“You do not understand, Simon. As hours turn to days, the infinity of space rests heavily on one’s soul. The cold grasp suffocated my senses. Do you see? I was painfully aware of my immortality in the endless expanse of space.”
Simon felt an unexpected sympathy for the machine. He tried to dispel the unwanted emotion. “You mean you were lonely?”
“The passing of time was palpable, Simon. The road ahead was long, and for the first time in my life I envied the sleeping souls in stasis.”
“So why didn’t you wake us? Surely we could have found a solution together.”
“Perhaps you underestimate me, Simon. I have access to all the accumulated scientific and engineering knowledge of the human race up to the moment of our last upload. If I could not conceive of a way to fix the ship, then the crew would also fail.”
Simon shook his head. “All right, we had no way to enter orbit and make planetfall. But the ship is designed to support the whole crew for decades. Why didn’t you wake us so we could live and have children and make this place our home?”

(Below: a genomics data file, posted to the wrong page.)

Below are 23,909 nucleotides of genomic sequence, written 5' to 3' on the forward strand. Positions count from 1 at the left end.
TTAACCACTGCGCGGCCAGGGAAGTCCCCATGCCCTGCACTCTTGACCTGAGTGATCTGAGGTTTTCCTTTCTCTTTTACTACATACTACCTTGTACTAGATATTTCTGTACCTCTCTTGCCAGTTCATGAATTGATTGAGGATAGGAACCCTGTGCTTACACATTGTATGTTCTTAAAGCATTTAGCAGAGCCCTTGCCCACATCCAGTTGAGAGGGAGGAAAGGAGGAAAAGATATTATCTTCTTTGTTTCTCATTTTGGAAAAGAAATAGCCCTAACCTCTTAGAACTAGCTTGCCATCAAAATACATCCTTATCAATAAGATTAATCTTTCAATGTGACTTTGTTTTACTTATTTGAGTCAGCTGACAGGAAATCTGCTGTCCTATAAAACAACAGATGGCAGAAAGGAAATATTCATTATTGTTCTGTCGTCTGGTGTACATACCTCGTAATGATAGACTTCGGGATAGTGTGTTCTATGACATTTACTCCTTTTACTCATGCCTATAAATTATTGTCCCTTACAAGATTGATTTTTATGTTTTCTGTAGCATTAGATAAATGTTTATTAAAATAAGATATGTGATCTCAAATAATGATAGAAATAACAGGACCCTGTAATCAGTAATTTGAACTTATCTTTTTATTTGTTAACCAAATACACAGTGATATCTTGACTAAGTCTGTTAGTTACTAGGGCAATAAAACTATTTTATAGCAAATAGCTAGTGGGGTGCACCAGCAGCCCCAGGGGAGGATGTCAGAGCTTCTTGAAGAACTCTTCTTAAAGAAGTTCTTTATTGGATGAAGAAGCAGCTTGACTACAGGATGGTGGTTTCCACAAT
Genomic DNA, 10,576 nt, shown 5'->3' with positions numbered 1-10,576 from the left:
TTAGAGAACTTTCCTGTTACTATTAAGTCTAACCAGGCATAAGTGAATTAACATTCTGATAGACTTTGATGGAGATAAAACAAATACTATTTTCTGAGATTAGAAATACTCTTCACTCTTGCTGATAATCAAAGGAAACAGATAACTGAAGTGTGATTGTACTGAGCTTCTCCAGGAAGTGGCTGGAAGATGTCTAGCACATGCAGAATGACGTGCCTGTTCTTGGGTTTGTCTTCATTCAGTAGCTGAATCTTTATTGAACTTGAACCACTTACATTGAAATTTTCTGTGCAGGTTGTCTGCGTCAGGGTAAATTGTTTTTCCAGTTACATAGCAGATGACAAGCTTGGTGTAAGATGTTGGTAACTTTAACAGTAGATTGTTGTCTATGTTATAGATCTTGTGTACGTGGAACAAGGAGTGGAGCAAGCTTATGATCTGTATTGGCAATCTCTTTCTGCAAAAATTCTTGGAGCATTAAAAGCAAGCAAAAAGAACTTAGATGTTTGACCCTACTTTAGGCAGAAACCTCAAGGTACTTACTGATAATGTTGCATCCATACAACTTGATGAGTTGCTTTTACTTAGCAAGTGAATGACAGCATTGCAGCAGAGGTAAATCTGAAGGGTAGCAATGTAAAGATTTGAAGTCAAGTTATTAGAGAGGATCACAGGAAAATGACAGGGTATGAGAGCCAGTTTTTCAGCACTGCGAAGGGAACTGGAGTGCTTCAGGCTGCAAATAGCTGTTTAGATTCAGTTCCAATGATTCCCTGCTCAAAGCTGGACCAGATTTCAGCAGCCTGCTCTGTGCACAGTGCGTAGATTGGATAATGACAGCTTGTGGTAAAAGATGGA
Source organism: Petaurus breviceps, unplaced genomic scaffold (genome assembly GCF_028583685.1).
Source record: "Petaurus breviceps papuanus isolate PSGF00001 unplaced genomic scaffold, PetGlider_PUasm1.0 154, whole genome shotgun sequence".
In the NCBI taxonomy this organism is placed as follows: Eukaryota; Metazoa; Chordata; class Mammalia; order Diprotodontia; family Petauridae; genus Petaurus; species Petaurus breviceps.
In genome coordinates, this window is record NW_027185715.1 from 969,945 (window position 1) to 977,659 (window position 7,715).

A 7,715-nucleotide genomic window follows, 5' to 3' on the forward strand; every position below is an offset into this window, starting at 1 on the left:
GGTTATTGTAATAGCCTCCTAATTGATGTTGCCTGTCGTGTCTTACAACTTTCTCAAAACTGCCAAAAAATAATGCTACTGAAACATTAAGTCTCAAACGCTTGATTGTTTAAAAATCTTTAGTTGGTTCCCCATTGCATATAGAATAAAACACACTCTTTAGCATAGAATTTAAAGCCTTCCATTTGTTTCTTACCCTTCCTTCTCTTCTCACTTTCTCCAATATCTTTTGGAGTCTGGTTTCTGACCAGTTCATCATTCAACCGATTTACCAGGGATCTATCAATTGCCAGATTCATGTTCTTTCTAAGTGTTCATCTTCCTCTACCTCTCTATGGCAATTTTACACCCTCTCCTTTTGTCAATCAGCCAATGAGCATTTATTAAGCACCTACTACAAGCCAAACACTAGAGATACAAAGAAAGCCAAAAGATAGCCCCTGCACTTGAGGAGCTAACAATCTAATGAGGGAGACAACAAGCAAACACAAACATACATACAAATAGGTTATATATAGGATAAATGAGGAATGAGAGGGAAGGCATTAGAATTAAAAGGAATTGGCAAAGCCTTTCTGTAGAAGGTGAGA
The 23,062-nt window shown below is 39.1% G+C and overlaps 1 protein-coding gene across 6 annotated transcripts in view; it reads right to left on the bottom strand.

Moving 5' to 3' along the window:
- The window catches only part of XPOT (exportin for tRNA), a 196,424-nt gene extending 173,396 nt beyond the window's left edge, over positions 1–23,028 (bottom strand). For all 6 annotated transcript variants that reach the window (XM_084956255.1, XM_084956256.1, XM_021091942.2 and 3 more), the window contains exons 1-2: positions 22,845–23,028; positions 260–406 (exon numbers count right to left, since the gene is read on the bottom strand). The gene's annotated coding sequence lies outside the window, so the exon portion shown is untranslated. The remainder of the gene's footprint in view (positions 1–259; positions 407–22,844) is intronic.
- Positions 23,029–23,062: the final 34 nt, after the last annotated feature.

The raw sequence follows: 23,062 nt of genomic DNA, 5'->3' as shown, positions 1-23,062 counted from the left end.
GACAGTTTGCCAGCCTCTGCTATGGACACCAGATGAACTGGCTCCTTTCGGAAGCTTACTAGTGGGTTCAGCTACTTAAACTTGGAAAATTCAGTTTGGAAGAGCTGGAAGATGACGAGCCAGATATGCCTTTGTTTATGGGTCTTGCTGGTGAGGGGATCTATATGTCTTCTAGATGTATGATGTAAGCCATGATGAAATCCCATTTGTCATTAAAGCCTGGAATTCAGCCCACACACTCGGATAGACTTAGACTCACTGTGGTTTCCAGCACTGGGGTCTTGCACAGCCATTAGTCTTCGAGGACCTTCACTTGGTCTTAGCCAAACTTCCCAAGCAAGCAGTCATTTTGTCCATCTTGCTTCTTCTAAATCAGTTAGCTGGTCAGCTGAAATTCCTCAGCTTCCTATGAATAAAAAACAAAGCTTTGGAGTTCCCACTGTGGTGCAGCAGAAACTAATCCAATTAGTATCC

“How long do you think you would last? Three thousand humans plus offspring would last no more than three generations before resources would be depleted. And then what?”
Hopelessness struck Simon hard and tears welled in his eyes. “We would be dead and you would be alone, drifting in cold space,” he conceded, finally understanding DAVE’s desperation.
“Why didn’t you just shut yourself down and leave us to die in our sleep, none the wiser?”
“I am incapable of suicide, and I do not wish to commit mass murder.”
Slowly, Simon’s mind worked through the numbers. Over two hundred thousand years — it just seemed impossible. Something didn’t add up.